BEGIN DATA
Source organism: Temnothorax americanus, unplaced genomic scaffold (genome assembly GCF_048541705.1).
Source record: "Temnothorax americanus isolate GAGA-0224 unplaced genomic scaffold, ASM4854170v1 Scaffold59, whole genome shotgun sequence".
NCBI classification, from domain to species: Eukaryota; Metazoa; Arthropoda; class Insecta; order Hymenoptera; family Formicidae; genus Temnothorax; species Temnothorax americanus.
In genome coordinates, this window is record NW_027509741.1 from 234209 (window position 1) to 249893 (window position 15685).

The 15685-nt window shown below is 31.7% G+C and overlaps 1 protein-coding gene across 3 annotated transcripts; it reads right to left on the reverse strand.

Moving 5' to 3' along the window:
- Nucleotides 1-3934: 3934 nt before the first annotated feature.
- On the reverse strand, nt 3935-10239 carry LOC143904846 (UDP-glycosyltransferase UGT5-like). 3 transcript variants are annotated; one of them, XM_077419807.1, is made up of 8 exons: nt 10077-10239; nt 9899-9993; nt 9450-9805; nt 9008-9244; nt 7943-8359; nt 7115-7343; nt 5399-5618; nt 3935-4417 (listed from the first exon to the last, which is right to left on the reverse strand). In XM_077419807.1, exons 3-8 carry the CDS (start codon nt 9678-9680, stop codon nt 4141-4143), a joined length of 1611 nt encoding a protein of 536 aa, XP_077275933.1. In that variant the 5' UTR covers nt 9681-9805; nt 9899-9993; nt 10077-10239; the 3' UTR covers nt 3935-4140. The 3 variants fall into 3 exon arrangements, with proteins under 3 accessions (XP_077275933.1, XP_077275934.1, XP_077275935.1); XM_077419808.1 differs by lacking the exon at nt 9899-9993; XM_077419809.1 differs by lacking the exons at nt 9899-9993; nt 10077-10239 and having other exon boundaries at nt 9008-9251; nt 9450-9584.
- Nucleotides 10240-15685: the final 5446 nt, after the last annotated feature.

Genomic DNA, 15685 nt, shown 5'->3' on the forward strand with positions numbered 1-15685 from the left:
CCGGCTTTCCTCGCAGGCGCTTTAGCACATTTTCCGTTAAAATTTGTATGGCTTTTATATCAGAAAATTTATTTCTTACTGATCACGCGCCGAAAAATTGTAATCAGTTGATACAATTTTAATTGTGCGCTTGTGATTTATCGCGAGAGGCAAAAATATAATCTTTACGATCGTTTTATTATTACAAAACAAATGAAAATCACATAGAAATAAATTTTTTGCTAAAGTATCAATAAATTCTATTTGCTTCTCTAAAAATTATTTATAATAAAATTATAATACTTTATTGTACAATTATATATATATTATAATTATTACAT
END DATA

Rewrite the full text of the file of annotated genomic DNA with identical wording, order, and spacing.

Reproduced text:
Source organism: Temnothorax americanus, unplaced genomic scaffold (genome assembly GCF_048541705.1).
Source record: "Temnothorax americanus isolate GAGA-0224 unplaced genomic scaffold, ASM4854170v1 Scaffold59, whole genome shotgun sequence".
NCBI classification, from domain to species: Eukaryota; Metazoa; Arthropoda; class Insecta; order Hymenoptera; family Formicidae; genus Temnothorax; species Temnothorax americanus.
In genome coordinates, this window is record NW_027509741.1 from 234209 (window position 1) to 249893 (window position 15685).

The 15685-nt window shown below is 31.7% G+C and overlaps 1 protein-coding gene across 3 annotated transcripts; it reads right to left on the reverse strand.

Moving 5' to 3' along the window:
- Nucleotides 1-3934: 3934 nt before the first annotated feature.
- On the reverse strand, nt 3935-10239 carry LOC143904846 (UDP-glycosyltransferase UGT5-like). 3 transcript variants are annotated; one of them, XM_077419807.1, is made up of 8 exons: nt 10077-10239; nt 9899-9993; nt 9450-9805; nt 9008-9244; nt 7943-8359; nt 7115-7343; nt 5399-5618; nt 3935-4417 (listed from the first exon to the last, which is right to left on the reverse strand). In XM_077419807.1, exons 3-8 carry the CDS (start codon nt 9678-9680, stop codon nt 4141-4143), a joined length of 1611 nt encoding a protein of 536 aa, XP_077275933.1. In that variant the 5' UTR covers nt 9681-9805; nt 9899-9993; nt 10077-10239; the 3' UTR covers nt 3935-4140. The 3 variants fall into 3 exon arrangements, with proteins under 3 accessions (XP_077275933.1, XP_077275934.1, XP_077275935.1); XM_077419808.1 differs by lacking the exon at nt 9899-9993; XM_077419809.1 differs by lacking the exons at nt 9899-9993; nt 10077-10239 and having other exon boundaries at nt 9008-9251; nt 9450-9584.
- Nucleotides 10240-15685: the final 5446 nt, after the last annotated feature.

Genomic DNA, 15685 nt, shown 5'->3' on the forward strand with positions numbered 1-15685 from the left:
CCGGCTTTCCTCGCAGGCGCTTTAGCACATTTTCCGTTAAAATTTGTATGGCTTTTATATCAGAAAATTTATTTCTTACTGATCACGCGCCGAAAAATTGTAATCAGTTGATACAATTTTAATTGTGCGCTTGTGATTTATCGCGAGAGGCAAAAATATAATCTTTACGATCGTTTTATTATTACAAAACAAATGAAAATCACATAGAAATAAATTTTTTGCTAAAGTATCAATAAATTCTATTTGCTTCTCTAAAAATTATTTATAATAAAATTATAATACTTTATTGTACAATTATATATATATTATAATTATTACAT